Chocolat Kohler

Chocolat Kohler was a chocolate producer based in Lausanne, founded in 1830 by the Kohler brothers. It is currently a brand owned by Nestlé.

Kohler chocolate factory at Sauvabelin with the mill on the Flon river (1860)

The Kohler chocolate factory was one of the first in Switzerland, shortly following that of Cailler. The first factory was created in 1830 by Charles-Amédée Kohler and his brother Frédéric Kohler, sons of Amédée Kohler (1761-1833), a trader in colonial foodstuffs since 1793. In 1849, Charles-Amédée Kohler bought the municipal sawmill in the Sauvabelin forest where he moved the production of chocolate.[1] The newly built factory used the hydraulic power of the Flon river to allow the grinding of the cocoa beans. The installation of a steam engine would replace the hydraulic facility a few years later and allow a considerable development of the factory.[2]

In 1865, Charles-Amédée sold the business to his two sons Charles-Amédée II and Adolphe, who were succeeded by the sons of the first, Amédée-Louis and Jean-Jacques. From 1894 to 1896, they built a new factory in neighbouring Échandens, which worked until 1907. In 1904, a rapprochement took place with Chocolat Peter managed by Daniel Peter in Orbe to form the Peter Kohler company, then with Alexandre Cailler in Vevey in 1911 to form Peter Cailler Kohler. These various mergers led to the takeover of the brand by the Nestlé company in 1929.[1]

One of the main specialties of the company was hazelnut chocolate. Charles-Amédée Kohler notably created hazelnut chocolate in 1830.[3] His son Charles-Amédée II also invented the Branche, a praline-filled chocolate and hazelnut bar; the product is described in his recipe book from 1896. The Branche has been produced by Cailler since 1904,[4] and ultimately has become one of the most popular candy bars on the Swiss market.[5]

A recurrent advertisement poster showed a wolf attracted by Little Red Riding Hood's basket, the latter being full of Kohler chocolates.[6] Chocolat Kohler was also advertised by French artist Charles Trenet.[7]

See alsoEdit


  1. ^ a b "Chocolaterie Kohler". Les musées de Lausanne et de sa région, Bases de données patrimoniales de Suisse romande (in French). Retrieved 11 August 2022.
  2. ^ "Mais d'où vient cette usine "La Chocolatière" ?". Retrieved 11 August 2022.
  3. ^ Hermé, Pierre (2019). Le Larousse du chocolat. Editions Larousse. p. 44. ISBN 9782035981820. Les noisettes furent les premiers fruits à être ajoutés dans le chocolat solide, une innovation suisse due à Kohler en 1830. [Hazelnuts were the first fruits to be added to solid chocolate, a Swiss innovation due to Kohler in 1830.]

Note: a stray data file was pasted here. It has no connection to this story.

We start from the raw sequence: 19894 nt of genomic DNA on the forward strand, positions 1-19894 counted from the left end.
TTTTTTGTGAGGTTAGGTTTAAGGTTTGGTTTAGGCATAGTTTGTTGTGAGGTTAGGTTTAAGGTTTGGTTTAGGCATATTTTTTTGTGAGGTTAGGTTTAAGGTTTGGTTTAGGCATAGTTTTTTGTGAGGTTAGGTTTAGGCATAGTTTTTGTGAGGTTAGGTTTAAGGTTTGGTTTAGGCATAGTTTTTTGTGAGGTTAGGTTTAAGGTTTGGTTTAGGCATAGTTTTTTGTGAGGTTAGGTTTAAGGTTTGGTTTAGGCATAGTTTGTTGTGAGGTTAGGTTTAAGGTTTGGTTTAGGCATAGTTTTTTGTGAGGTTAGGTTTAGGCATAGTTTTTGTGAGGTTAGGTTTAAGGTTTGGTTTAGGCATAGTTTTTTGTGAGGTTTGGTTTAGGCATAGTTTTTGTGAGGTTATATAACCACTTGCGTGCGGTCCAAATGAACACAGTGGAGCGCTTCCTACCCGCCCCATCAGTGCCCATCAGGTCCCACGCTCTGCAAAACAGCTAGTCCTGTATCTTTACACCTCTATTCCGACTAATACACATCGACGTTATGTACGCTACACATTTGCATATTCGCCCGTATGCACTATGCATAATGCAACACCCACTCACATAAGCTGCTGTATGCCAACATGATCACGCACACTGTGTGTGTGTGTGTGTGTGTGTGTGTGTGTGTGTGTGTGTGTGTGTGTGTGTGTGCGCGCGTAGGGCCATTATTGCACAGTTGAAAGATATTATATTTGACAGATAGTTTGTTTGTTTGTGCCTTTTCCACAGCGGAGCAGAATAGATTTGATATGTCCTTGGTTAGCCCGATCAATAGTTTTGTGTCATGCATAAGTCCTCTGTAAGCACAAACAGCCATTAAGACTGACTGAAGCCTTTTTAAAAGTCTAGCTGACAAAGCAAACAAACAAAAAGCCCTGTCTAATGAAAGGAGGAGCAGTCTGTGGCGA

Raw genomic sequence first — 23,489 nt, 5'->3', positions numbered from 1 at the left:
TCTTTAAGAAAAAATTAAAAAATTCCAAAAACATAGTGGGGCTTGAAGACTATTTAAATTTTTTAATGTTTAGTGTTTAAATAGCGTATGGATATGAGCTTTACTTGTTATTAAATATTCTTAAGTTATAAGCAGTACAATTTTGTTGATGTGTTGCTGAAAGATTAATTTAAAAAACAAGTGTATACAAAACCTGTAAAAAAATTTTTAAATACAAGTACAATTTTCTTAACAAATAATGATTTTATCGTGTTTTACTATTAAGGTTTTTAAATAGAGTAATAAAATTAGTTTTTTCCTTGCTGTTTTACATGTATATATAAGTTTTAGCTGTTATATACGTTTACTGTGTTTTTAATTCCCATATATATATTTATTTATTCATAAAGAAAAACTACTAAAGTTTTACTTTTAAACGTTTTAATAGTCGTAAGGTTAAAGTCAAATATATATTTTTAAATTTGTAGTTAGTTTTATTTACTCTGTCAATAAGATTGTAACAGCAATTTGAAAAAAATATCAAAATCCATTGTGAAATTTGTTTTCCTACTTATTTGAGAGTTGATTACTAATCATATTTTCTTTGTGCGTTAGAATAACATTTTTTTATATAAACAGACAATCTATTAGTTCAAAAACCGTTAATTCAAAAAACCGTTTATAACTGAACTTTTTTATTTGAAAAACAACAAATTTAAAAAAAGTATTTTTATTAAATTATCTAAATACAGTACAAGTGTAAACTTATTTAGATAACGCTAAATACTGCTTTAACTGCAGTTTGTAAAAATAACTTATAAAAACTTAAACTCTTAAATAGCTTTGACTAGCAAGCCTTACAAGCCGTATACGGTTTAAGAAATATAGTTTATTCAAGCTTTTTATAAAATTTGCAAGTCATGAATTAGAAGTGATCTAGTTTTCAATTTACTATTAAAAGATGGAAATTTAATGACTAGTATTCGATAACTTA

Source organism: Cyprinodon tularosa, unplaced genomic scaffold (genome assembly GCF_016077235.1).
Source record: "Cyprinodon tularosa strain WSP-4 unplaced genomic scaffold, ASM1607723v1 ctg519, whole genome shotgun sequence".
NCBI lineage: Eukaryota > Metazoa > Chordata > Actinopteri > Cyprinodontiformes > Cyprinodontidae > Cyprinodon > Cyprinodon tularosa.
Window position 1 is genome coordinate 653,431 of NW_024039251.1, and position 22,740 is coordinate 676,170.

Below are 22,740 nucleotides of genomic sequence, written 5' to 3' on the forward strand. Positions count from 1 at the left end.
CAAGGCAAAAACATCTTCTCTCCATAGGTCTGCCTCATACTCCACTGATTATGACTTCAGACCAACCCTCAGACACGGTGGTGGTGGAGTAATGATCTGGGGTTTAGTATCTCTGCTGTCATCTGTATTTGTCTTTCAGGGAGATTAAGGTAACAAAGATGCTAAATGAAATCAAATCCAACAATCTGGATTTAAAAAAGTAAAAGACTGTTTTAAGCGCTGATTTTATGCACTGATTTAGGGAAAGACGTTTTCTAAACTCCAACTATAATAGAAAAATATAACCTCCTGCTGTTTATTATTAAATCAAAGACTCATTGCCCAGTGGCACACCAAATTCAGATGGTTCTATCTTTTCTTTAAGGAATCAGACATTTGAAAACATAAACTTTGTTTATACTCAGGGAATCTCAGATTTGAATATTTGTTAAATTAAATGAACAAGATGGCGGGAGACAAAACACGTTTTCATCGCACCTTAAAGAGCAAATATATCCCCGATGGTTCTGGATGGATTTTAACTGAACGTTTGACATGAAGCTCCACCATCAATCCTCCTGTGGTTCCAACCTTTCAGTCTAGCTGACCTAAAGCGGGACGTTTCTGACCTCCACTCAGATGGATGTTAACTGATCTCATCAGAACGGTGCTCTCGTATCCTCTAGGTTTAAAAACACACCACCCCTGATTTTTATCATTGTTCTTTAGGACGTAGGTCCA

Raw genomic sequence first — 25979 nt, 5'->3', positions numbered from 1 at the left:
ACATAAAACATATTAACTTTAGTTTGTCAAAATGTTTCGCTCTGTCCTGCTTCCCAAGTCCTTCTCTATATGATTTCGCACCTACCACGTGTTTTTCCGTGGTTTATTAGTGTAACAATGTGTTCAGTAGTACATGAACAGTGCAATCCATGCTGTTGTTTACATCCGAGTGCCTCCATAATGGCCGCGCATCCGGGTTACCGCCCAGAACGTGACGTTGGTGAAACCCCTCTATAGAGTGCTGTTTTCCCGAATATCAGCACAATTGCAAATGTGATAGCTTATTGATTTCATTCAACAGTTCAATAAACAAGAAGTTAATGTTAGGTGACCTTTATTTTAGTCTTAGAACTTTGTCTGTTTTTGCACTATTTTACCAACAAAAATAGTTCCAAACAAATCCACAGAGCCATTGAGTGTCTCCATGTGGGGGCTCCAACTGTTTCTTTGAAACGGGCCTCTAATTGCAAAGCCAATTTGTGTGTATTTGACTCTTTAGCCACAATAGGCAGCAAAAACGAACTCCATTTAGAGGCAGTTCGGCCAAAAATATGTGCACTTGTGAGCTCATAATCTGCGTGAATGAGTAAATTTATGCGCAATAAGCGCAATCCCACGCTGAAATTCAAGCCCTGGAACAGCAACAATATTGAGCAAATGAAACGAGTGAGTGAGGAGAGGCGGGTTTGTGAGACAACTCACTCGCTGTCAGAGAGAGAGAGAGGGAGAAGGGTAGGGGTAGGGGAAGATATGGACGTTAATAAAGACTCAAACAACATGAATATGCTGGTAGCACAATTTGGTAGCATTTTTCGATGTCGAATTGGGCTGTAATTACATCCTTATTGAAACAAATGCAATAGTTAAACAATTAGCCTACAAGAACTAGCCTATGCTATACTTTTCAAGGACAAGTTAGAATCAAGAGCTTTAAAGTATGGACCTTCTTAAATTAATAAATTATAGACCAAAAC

4. ^ Chrystal, Paul (2021). "The Cocoa and Chocolate Competition at the Start of the Twentieth Century". Rowntree's – The Early History. Pen and Sword Books. ISBN 9781526778901. In 1904, Daniel Peter and Charles-Amédée Kohler became partners and founded the company Société Générale Suisse de Chocolats Peter et Kohler Réunis. Cailler began to produce their own Branches. The original Branche was first mentioned in Kohler's recipe books in 1896.
  5. ^ Meo, Carlo (2012). Design marketing. Innovare cambiando i significati del consumo (in Italian). Milan: Gruppo 24 Ore. p. 53. ISBN 9788863454413.
  6. ^ Ganousse Lysianne (8 October 2017). "Il est fou de Kohler !". L'Est Républicain. Retrieved 11 August 2022. Que le loup veuille s’en prendre au Petit Chaperon Rouge, il y a de quoi en douter. Aussi dodue soit la petite fille. Non, ce qui intéresse notre animal, ce sont les barres de chocolat logées dans le panier de la gamine… Du chocolat Kohler. dont cette image est devenue le visuel emblématique. [That the wolf wants to attack Little Red Riding Hood, there is reason to doubt it. As plump as the little girl is. No, what interests our animal are the chocolate bars housed in the child's basket… Kohler chocolate. of which this image has become the emblematic visual.]
  7. ^ Pessis, Jacques (2011). Le petit roman du chocolat. Monaco: Éditions du Rocher. ISBN 9782268004990. À la fin des années trente, le « fou chantant » a fredonné dans un film très recherché par les collectionneurs : « Je suis fou de Kohler, du chocolat Kohler, c'est lui que je préfère. » [At the end of the 1930s, the « singing madman » hummed in a film highly sought after by collectors: « I'm crazy about Kohler, Kohler chocolate, it's my favorite. »]